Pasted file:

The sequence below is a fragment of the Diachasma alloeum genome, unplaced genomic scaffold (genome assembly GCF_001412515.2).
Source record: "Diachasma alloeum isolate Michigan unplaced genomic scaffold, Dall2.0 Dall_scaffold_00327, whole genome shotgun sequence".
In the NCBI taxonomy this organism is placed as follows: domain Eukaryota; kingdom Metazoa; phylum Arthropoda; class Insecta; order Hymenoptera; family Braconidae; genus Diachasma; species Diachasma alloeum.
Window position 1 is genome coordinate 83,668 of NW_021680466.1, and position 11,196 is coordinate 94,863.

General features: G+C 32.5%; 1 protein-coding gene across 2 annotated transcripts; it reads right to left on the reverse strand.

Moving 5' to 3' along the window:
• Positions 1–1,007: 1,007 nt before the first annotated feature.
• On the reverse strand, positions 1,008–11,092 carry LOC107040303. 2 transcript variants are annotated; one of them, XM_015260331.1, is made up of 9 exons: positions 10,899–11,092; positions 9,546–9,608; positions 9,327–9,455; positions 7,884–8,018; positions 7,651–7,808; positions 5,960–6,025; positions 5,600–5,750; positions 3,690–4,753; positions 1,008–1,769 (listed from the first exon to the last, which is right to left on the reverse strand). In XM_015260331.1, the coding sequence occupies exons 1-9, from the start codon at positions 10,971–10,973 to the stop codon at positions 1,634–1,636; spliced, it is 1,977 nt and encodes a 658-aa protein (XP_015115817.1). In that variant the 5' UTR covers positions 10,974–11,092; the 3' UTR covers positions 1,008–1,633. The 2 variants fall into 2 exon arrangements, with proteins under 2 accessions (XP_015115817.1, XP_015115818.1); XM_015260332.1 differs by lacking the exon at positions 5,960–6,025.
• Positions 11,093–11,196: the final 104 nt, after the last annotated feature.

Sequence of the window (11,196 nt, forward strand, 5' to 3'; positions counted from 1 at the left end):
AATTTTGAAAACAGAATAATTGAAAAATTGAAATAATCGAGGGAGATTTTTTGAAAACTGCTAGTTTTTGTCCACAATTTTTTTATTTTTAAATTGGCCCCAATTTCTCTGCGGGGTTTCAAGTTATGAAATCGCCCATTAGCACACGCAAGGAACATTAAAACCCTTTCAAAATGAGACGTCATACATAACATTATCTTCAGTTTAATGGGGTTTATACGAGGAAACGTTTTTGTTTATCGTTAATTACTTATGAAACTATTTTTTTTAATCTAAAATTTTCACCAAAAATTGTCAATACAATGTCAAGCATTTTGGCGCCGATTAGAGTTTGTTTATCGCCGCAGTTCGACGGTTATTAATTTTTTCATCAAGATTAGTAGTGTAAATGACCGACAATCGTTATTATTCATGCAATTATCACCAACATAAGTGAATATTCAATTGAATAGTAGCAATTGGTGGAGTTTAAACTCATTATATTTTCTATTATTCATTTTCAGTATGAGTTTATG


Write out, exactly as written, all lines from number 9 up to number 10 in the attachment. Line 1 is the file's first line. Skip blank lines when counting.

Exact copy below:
• Positions 11,093–11,196: the final 104 nt, after the last annotated feature.

Sequence of the window (11,196 nt, forward strand, 5' to 3'; positions counted from 1 at the left end):